The Sudbury Star is the City of Greater Sudbury’s daily newspaper.
Sudbury will be the home of a $1.8-billion ferrochrome processing plant to be built by Cliffs Natural Resources, but all of Northern Ontario is “poised to reap the benefits” of the company’s development of the Ring of Fire, says Rick Bartolucci.
Cliffs announced Wednesday morning that its board of directors has moved its proposed chromite project from the pre-feasibility to the feasibility stage.
At the same time, Northern Development and Mines Minister Bartolucci announced in Sudbury that the coveted smelter to process chromite ore mined and concentrated in the northwest will be built near Capreol by 2015.
Chromite is a key component in the manufacture of stainless steel, a product we need for our “day-to-day lives,” Bartolucci told about 75 people at a news conference at the Willet Green Miller Centre at Laurentian University. About 450 jobs will be created in the construction phase and 450 in the production phase of the smelter.
Several hundred more jobs will be created in northwestern Ontario, where Cliffs is developing its chromite mine. Cliffs is investing $3.3 billion in the project in total.
Bartolucci said the province is still working with Cliffs on details of the agreement to provide infrastructure and electricity, and to determine the percentage of ore mined in the northwest that will be processed in Ontario.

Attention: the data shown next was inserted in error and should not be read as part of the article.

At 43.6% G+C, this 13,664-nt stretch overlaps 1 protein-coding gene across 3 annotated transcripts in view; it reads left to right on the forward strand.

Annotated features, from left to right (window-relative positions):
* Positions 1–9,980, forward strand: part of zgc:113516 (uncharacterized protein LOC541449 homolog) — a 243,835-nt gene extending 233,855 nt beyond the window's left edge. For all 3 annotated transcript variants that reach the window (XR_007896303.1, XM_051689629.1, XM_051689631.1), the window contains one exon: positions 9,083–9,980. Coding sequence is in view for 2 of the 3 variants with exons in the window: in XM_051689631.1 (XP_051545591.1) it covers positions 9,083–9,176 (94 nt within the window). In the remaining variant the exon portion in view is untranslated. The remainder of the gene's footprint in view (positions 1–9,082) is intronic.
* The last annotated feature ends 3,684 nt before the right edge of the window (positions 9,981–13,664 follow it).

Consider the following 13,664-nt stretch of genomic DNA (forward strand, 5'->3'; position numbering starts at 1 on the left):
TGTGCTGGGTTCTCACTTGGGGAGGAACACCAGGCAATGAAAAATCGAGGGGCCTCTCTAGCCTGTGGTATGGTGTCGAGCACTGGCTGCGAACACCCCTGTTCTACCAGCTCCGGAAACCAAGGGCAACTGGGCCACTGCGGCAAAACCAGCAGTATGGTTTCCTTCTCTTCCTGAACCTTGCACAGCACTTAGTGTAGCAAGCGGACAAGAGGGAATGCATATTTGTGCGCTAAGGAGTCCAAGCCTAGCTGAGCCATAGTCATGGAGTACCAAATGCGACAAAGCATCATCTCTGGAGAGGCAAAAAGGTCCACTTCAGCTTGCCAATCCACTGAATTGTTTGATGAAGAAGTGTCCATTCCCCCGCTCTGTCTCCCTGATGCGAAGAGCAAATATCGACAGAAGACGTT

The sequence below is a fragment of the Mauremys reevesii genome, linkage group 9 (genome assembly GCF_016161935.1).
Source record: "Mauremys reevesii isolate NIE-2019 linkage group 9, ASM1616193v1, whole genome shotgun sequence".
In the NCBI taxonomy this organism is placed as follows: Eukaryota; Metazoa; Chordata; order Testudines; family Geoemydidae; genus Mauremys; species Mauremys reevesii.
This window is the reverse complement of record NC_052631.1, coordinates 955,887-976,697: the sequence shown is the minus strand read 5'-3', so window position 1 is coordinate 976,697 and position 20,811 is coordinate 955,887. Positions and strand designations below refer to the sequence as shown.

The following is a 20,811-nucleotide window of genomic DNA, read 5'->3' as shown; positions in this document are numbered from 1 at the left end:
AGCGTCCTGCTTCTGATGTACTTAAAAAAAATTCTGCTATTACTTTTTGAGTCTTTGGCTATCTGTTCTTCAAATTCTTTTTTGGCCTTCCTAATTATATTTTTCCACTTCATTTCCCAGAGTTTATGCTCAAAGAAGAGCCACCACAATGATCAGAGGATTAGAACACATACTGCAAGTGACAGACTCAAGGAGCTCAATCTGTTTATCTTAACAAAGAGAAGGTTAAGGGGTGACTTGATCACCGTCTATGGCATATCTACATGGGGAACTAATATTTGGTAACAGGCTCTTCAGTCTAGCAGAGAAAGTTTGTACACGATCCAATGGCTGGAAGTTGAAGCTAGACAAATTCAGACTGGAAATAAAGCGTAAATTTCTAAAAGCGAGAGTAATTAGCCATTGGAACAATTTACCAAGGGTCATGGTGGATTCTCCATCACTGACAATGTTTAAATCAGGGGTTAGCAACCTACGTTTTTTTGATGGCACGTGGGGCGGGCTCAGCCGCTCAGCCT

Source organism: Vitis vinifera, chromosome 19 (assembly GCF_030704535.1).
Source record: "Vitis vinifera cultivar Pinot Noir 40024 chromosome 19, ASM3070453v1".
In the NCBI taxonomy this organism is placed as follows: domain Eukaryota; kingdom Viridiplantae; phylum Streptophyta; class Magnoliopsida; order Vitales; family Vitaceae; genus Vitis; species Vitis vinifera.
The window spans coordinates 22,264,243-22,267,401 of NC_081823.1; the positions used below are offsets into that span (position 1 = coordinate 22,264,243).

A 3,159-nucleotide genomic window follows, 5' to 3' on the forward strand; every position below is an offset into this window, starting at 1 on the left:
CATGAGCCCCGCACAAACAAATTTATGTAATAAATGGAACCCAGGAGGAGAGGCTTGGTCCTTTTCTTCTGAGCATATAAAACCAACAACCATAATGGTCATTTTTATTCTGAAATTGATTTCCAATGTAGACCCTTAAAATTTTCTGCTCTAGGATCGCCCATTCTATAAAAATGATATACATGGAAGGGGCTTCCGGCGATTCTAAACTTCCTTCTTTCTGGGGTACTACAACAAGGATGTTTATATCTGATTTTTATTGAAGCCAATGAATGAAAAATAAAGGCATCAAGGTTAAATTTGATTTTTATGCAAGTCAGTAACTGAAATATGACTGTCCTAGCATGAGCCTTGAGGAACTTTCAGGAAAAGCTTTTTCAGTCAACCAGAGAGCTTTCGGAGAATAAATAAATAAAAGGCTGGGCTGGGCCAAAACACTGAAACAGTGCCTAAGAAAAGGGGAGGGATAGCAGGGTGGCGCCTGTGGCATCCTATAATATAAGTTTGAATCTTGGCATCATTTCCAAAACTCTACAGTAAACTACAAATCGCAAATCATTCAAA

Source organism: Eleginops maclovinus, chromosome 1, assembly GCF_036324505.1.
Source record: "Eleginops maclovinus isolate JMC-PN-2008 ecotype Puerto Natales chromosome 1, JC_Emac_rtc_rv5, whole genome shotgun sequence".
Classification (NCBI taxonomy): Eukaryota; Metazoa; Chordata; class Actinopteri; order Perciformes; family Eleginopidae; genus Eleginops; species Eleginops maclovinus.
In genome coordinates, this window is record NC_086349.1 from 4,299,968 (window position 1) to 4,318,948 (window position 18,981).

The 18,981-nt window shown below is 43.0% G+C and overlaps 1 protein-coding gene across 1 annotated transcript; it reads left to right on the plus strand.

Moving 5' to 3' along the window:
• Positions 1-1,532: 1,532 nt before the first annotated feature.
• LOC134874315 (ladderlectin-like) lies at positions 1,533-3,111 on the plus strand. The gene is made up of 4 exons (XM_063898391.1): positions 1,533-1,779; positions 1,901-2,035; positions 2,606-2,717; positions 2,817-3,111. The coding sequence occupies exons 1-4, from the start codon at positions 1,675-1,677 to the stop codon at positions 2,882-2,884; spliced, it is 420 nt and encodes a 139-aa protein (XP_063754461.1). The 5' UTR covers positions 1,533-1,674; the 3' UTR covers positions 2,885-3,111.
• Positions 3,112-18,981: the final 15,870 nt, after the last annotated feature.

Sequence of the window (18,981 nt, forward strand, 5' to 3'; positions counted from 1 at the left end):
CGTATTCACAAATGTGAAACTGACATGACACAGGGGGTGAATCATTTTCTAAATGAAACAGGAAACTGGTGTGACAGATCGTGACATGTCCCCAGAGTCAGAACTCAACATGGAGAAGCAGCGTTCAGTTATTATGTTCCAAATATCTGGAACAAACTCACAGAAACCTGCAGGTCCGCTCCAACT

In a news release, Cliffs officials said their discussions with the province have resulted in an agreement in principle for key elements of the chromite project, including development of provincial infrastructure.
“The company is satisfied and confident in naming Ontario as the future location for its intended ferrochrome processing facility,” said the company. “Both parties will continue to work toward a definitive agreement.”
Bartolucci stressed his government consulted with First Nations in the area throughout its discussions with Cliffs regarding environmental concerns, regional infrastructure, training and dealing with socioeconomic concerns.
The province is also looking to draw the federal government into what Bartolucci called a tripartite framework. Premier Dalton McGuinty has written Prime Minister Stephen Harper asking the federal government to come to the table to help move the project forward.
Cliffs’ senior vice-president Bill Boor said Wednesday’s announcement was a major milestone in the company’s plans to develop its assets in the Ring of Fire.
“Now, we are able to commit to a project definition, moving us closer to making the chromite project reality,” said Boor in a news release.
“By following a very rigorous and disciplined pre-feasibility approach, we are confident the viability of the project is enhanced, which is critical to creating stable jobs and bringing other social and economic benefits to the region.”
Before Cliffs can finalize its plans, it must must receive provincial and federal environmental assessment approvals, negotiate agreements with First Nations, work with governments to address the lack of infrastructure and complete commercial and technical feasibility studies.
Bartolucci said his ministry will work with Cliffs to make sure the provincial approvals’ process moves forward quickly to meet the company’s timeline for the mine to be up and running.
The province fast-tracked approvals for the development of De Beers Canada’s Victor Mine, 90 kilometres west of Attawapiskat, several years ago.
The chief of Wahnapitae First Nation attended the Sudbury news conference and said he was excited about the smelter location. It will be built at the old Moose Mountain Mine site, about 15 kilometres from the First Nation.
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